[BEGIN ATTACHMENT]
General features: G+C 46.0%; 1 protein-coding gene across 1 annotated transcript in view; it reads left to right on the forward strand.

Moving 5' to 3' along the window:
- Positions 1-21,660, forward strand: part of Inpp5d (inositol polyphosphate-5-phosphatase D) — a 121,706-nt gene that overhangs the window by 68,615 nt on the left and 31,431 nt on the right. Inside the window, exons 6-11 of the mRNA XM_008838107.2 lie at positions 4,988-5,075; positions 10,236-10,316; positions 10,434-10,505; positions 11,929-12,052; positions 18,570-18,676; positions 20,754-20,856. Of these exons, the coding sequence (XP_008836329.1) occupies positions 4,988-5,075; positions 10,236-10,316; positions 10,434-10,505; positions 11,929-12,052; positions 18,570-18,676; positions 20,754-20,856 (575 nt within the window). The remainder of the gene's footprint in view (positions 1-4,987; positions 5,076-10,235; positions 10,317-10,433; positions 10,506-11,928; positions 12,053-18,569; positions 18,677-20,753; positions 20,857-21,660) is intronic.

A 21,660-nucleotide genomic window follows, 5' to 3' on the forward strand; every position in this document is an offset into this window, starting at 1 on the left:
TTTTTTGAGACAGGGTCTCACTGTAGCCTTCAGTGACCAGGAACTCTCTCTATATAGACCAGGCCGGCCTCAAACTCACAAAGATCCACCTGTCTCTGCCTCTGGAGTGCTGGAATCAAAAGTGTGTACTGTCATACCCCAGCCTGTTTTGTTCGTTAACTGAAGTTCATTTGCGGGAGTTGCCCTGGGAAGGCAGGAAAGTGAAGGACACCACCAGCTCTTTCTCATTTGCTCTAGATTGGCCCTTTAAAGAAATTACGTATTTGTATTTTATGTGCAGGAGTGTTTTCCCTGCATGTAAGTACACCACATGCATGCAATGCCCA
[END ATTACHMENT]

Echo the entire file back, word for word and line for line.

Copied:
General features: G+C 46.0%; 1 protein-coding gene across 1 annotated transcript in view; it reads left to right on the forward strand.

Moving 5' to 3' along the window:
- Positions 1-21,660, forward strand: part of Inpp5d (inositol polyphosphate-5-phosphatase D) — a 121,706-nt gene that overhangs the window by 68,615 nt on the left and 31,431 nt on the right. Inside the window, exons 6-11 of the mRNA XM_008838107.2 lie at positions 4,988-5,075; positions 10,236-10,316; positions 10,434-10,505; positions 11,929-12,052; positions 18,570-18,676; positions 20,754-20,856. Of these exons, the coding sequence (XP_008836329.1) occupies positions 4,988-5,075; positions 10,236-10,316; positions 10,434-10,505; positions 11,929-12,052; positions 18,570-18,676; positions 20,754-20,856 (575 nt within the window). The remainder of the gene's footprint in view (positions 1-4,987; positions 5,076-10,235; positions 10,317-10,433; positions 10,506-11,928; positions 12,053-18,569; positions 18,677-20,753; positions 20,857-21,660) is intronic.

A 21,660-nucleotide genomic window follows, 5' to 3' on the forward strand; every position in this document is an offset into this window, starting at 1 on the left:
TTTTTTGAGACAGGGTCTCACTGTAGCCTTCAGTGACCAGGAACTCTCTCTATATAGACCAGGCCGGCCTCAAACTCACAAAGATCCACCTGTCTCTGCCTCTGGAGTGCTGGAATCAAAAGTGTGTACTGTCATACCCCAGCCTGTTTTGTTCGTTAACTGAAGTTCATTTGCGGGAGTTGCCCTGGGAAGGCAGGAAAGTGAAGGACACCACCAGCTCTTTCTCATTTGCTCTAGATTGGCCCTTTAAAGAAATTACGTATTTGTATTTTATGTGCAGGAGTGTTTTCCCTGCATGTAAGTACACCACATGCATGCAATGCCCA